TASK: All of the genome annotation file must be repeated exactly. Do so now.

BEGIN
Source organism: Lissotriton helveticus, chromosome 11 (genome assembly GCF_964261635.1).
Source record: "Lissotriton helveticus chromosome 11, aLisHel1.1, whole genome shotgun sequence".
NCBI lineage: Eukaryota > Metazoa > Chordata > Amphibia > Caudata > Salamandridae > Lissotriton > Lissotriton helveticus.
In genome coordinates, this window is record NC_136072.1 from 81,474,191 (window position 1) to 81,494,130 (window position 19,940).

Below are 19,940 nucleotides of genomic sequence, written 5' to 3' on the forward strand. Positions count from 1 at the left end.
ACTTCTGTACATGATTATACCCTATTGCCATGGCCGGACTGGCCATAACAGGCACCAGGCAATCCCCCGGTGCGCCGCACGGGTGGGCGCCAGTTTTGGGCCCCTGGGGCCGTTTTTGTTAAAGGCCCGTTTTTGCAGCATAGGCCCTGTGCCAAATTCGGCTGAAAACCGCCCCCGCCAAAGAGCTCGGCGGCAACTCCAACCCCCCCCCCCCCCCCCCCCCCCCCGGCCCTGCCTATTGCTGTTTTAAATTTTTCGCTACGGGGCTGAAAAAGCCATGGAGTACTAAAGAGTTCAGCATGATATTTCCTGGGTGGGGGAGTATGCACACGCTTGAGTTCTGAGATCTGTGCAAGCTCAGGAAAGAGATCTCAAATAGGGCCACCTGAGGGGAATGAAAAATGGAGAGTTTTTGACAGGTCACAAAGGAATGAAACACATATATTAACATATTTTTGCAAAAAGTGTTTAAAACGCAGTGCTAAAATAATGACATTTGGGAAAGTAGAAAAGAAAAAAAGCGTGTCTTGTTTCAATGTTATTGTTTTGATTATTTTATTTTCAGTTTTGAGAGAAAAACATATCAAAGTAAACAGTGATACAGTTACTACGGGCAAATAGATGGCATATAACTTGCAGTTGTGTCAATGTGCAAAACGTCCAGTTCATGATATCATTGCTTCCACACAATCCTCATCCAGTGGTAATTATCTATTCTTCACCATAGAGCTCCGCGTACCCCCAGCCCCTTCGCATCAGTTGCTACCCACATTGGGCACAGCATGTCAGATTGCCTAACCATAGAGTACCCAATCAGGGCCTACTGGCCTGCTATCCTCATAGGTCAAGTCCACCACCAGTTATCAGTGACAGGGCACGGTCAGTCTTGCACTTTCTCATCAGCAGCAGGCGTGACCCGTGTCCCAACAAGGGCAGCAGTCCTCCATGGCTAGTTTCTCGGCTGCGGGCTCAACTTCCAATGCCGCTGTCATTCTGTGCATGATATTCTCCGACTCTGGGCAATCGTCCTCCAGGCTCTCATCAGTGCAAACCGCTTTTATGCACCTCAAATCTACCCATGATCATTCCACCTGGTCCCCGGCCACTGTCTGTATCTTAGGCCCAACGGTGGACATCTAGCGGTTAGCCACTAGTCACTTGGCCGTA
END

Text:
Source organism: Lissotriton helveticus, chromosome 11 (genome assembly GCF_964261635.1).
Source record: "Lissotriton helveticus chromosome 11, aLisHel1.1, whole genome shotgun sequence".
NCBI lineage: Eukaryota > Metazoa > Chordata > Amphibia > Caudata > Salamandridae > Lissotriton > Lissotriton helveticus.
In genome coordinates, this window is record NC_136072.1 from 81,474,191 (window position 1) to 81,494,130 (window position 19,940).

Below are 19,940 nucleotides of genomic sequence, written 5' to 3' on the forward strand. Positions count from 1 at the left end.
ACTTCTGTACATGATTATACCCTATTGCCATGGCCGGACTGGCCATAACAGGCACCAGGCAATCCCCCGGTGCGCCGCACGGGTGGGCGCCAGTTTTGGGCCCCTGGGGCCGTTTTTGTTAAAGGCCCGTTTTTGCAGCATAGGCCCTGTGCCAAATTCGGCTGAAAACCGCCCCCGCCAAAGAGCTCGGCGGCAACTCCAACCCCCCCCCCCCCCCCCCCCCCCCCGGCCCTGCCTATTGCTGTTTTAAATTTTTCGCTACGGGGCTGAAAAAGCCATGGAGTACTAAAGAGTTCAGCATGATATTTCCTGGGTGGGGGAGTATGCACACGCTTGAGTTCTGAGATCTGTGCAAGCTCAGGAAAGAGATCTCAAATAGGGCCACCTGAGGGGAATGAAAAATGGAGAGTTTTTGACAGGTCACAAAGGAATGAAACACATATATTAACATATTTTTGCAAAAAGTGTTTAAAACGCAGTGCTAAAATAATGACATTTGGGAAAGTAGAAAAGAAAAAAAGCGTGTCTTGTTTCAATGTTATTGTTTTGATTATTTTATTTTCAGTTTTGAGAGAAAAACATATCAAAGTAAACAGTGATACAGTTACTACGGGCAAATAGATGGCATATAACTTGCAGTTGTGTCAATGTGCAAAACGTCCAGTTCATGATATCATTGCTTCCACACAATCCTCATCCAGTGGTAATTATCTATTCTTCACCATAGAGCTCCGCGTACCCCCAGCCCCTTCGCATCAGTTGCTACCCACATTGGGCACAGCATGTCAGATTGCCTAACCATAGAGTACCCAATCAGGGCCTACTGGCCTGCTATCCTCATAGGTCAAGTCCACCACCAGTTATCAGTGACAGGGCACGGTCAGTCTTGCACTTTCTCATCAGCAGCAGGCGTGACCCGTGTCCCAACAAGGGCAGCAGTCCTCCATGGCTAGTTTCTCGGCTGCGGGCTCAACTTCCAATGCCGCTGTCATTCTGTGCATGATATTCTCCGACTCTGGGCAATCGTCCTCCAGGCTCTCATCAGTGCAAACCGCTTTTATGCACCTCAAATCTACCCATGATCATTCCACCTGGTCCCCGGCCACTGTCTGTATCTTAGGCCCAACGGTGGACATCTAGCGGTTAGCCACTAGTCACTTGGCCGTA